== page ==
Sunday, April 08, 2007
The Butcher of Hanover
As I love to pick up old books and browse through their pages, I discovered one this weekend that mentioned the horrors of a early 1920's serial killer. I confess, being a horror movie buff I've often wondered just what makes a serial killer tick? or explode might be the more appropriate term. I've read quite a few case studies that go from suggesting cruel parents to traumatic childhood experiences, to traumas of war as the cause. Truth is we may never know.
Most of us today know of Ted Bundy and Jeffrey Dalmer as two of the scariest and most abominable serial killers of the past century. Bundy because he was so normal looking and acting, and Dalmer because he ate the flesh of some of his victims. But.........what if I told you about THEE serial killer? The one whose actions actually coined the phrase "Serial" killer?
His name was Friedrich Haarmann (known as Fritz) and the place and time were ripe for such a monster. It was Post WWI Germany and Fritz was on the prowl. What puts Fritz at the top of the Serial Killer chart is not that he killed with abandon or that he killed some of his victims by biting them through their throat, but that his meat packing enterprise sold the flesh of his victims to post-war German citizens suffering from economic and social chaos. That is surely a crime against humanity and a crime which fittingly had newspapers of the day dubbing him "The Butcher of Hanover." Kind of reminds me of the Twilight Zone episode "To Serve Man."
Excerpt from the book "The Victims by Jack Gratus, describing the times, the crime and the criminal:
After the First World War Germany suffered from economic and social chaos. Families were broken up as men drifted away from the small villages and towns to the larger cities in search of work. All the security they had ever known had been totally destroyed. Hanover railway station was one of the main receiving centres for this large drifiting population of the unemployed.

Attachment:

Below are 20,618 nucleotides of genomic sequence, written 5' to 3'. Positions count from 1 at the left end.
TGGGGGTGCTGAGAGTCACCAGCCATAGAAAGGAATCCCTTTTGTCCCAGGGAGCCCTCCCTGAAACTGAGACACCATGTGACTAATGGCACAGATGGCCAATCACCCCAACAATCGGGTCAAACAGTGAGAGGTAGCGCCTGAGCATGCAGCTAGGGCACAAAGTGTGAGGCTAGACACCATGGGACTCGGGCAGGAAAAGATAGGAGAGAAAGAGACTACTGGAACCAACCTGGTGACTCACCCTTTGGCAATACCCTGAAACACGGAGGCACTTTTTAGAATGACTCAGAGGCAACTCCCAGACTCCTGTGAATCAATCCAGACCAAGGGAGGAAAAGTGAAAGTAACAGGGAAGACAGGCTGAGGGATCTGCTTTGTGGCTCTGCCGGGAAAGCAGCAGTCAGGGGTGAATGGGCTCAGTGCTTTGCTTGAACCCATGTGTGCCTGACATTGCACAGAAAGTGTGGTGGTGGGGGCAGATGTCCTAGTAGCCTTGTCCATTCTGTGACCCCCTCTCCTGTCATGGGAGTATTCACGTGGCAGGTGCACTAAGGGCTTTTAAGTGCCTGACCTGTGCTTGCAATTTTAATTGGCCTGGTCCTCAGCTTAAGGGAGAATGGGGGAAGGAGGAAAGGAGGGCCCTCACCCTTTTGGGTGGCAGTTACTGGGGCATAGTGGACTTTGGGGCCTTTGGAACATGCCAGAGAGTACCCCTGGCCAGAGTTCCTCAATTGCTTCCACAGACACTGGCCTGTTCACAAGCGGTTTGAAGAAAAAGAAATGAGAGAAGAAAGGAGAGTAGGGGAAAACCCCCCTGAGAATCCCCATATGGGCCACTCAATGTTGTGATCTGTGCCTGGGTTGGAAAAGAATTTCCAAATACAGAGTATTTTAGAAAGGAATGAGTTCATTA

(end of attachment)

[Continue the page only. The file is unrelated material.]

Into this crowd of lonely homeless men came Fritz Haarmann, a man who by 1919 had been convicted many times for indecent assault, burglary, pickpocketing and petty fraud. His father had tried twice to have him certified insane. In 1918, after a five-year sentence for theft, he took to smuggling and made enough money to set himself up in respectable lodgings. A homosexual, Haarmann offered comfort, friendship and the security of a decent home to the young boys hanging about the station. But the security did not last long. Soon after they had been brought to his lodgings Haarmann would kill his victims - at least twenty-seven of them - some by biting them through their throats. Their carcasses were then cut up and sold through Haarman's meat-smuggling enterprise to the unwary but hungry public. In a few cases parents came from the distant homes to complain about their missing sons, but the police could only shrug and point to the never-ending stream of drifters coming daily into Hanover. The missing boys could be anywhere; they might not even be in the city.
At last, however, the reports, together with the discovery of human remains close to Haarmann's home, made the police suspicious. After being closely watched by detectives, he was arrested for indecency. He then decided to CONFESS. In December 1924 he was sentenced to death by decapitation.
See: Crime Library-The Butcher of Hanover
Also see: Albert Fish, a "Real" Hanibal Lecter. What I remember reading about Albert Fish is that when they first tried electrocuting him in the electric chair it shorted out. Albert had confessed to sticking metal pins into his groin for sadistic gratification. Xrays had already confirmed that some pins were still inside his body, between rectum and scrotum, causing a short in the first electrical surge. Unfortunately, the sick bastard probably enjoyed the fatal second jolt of juice.
Excerpt from Crime Library on Albert Fish:
Fish was not happy with the verdict, but the prospect of being electrocuted had its appeal to him. A Daily News reporter wrote, "his watery eyes gleamed at the thought of being burned by a heat more intense than the flames with which he often seared his flesh to gratify his lust."